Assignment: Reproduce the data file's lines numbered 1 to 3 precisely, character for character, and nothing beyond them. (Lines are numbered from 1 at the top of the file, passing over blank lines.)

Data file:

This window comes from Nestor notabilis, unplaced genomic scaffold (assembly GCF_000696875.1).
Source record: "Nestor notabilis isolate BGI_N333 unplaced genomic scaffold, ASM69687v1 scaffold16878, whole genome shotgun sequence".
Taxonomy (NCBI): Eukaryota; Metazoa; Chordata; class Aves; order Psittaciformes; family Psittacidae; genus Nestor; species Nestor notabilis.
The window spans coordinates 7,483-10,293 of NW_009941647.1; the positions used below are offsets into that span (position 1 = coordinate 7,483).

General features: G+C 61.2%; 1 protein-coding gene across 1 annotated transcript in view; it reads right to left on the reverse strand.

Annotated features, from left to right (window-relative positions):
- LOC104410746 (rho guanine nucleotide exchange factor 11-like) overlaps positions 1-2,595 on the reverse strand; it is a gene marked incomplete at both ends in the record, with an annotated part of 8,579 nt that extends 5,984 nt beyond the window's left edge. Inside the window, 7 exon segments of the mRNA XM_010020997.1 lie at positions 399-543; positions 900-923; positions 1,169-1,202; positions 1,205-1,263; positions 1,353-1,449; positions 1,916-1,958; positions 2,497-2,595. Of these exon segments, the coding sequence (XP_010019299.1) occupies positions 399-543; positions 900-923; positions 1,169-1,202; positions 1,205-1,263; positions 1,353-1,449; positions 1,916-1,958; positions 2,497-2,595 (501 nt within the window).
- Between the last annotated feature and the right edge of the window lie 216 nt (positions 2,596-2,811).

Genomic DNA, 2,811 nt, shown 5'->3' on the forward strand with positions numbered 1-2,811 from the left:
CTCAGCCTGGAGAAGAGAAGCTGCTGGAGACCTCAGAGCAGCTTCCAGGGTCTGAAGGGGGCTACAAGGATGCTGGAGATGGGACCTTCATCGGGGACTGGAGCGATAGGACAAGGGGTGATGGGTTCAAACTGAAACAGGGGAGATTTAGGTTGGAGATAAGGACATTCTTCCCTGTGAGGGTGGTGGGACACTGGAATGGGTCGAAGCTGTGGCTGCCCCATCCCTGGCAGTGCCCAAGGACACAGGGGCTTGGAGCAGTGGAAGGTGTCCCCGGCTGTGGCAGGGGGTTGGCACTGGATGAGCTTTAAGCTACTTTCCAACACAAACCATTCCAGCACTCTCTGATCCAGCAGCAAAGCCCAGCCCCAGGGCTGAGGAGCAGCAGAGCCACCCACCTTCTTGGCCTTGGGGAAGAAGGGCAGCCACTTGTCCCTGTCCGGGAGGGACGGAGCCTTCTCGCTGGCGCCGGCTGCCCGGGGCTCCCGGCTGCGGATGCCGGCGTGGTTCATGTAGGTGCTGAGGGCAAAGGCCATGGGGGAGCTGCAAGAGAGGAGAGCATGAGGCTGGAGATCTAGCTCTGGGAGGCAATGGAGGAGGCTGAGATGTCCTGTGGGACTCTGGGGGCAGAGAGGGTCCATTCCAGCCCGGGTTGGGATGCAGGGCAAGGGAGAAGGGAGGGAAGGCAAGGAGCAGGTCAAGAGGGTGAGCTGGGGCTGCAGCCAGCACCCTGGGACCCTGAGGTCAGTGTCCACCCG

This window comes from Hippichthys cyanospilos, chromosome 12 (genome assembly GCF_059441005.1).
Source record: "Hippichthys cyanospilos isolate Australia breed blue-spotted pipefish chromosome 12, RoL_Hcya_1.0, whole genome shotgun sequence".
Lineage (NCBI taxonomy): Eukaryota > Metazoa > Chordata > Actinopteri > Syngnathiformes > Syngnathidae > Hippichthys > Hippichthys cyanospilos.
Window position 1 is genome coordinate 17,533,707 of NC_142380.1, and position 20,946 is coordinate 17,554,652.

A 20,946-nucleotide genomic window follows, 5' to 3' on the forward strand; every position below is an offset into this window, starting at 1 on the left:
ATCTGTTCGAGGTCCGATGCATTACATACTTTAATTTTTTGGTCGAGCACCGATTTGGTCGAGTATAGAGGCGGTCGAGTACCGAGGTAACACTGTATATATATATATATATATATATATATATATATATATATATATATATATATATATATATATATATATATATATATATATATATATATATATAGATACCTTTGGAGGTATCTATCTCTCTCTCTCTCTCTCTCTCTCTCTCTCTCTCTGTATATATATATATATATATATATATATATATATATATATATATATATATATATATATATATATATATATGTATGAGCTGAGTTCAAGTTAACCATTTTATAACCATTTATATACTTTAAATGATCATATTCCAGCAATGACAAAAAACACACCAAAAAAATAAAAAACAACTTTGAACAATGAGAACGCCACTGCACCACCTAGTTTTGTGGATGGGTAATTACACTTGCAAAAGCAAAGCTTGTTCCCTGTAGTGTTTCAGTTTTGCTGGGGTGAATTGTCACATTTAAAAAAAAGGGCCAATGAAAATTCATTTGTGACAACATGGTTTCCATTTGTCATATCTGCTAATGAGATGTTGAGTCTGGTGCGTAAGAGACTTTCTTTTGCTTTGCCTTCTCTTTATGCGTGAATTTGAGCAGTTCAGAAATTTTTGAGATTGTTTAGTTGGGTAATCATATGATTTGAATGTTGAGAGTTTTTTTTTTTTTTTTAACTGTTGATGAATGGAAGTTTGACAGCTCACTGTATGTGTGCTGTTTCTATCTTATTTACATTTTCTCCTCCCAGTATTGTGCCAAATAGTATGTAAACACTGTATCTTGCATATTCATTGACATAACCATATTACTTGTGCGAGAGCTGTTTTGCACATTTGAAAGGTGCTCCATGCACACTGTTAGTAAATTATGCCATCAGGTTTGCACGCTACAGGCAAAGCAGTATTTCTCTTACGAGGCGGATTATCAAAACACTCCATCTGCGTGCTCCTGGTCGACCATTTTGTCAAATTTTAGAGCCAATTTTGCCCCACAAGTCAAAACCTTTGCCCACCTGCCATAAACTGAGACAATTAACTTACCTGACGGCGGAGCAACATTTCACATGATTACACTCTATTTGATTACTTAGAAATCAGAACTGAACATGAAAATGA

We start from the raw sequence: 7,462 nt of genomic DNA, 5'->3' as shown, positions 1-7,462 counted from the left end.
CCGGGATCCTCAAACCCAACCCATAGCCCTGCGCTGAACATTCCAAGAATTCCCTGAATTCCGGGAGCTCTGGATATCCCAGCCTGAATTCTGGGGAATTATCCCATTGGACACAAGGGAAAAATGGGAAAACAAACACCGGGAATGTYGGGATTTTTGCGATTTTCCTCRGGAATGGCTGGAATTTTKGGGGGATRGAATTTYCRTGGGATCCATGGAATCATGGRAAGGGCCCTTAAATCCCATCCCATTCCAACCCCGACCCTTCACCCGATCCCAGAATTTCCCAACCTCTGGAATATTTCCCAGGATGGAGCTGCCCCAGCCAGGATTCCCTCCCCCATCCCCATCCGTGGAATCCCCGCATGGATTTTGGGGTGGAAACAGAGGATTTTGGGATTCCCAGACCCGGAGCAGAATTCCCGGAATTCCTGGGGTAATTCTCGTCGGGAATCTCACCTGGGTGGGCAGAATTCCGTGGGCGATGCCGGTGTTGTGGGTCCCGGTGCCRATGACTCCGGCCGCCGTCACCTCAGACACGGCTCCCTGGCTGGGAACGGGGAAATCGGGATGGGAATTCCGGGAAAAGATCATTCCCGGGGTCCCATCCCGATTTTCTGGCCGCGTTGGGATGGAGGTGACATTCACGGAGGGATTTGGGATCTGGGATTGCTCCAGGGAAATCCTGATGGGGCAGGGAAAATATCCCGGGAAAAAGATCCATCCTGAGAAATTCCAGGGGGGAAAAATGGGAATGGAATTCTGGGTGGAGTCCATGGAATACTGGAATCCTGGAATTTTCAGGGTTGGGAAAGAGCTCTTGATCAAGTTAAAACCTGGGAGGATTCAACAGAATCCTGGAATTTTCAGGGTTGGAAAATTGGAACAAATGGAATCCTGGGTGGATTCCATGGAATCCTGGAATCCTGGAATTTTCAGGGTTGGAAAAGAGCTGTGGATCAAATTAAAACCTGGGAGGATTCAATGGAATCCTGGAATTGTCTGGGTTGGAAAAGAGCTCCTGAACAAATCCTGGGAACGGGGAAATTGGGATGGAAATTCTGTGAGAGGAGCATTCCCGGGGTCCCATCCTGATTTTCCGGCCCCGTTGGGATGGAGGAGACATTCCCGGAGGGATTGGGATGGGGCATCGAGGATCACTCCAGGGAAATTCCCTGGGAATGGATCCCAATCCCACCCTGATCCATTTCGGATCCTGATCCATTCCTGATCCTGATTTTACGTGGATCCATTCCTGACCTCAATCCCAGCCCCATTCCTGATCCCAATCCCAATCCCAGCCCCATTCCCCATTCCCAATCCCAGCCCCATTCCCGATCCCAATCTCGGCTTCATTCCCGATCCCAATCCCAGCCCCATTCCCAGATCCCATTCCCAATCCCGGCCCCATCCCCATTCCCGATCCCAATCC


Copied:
This window comes from Nestor notabilis, unplaced genomic scaffold (assembly GCF_000696875.1).
Source record: "Nestor notabilis isolate BGI_N333 unplaced genomic scaffold, ASM69687v1 scaffold16878, whole genome shotgun sequence".
Taxonomy (NCBI): Eukaryota; Metazoa; Chordata; class Aves; order Psittaciformes; family Psittacidae; genus Nestor; species Nestor notabilis.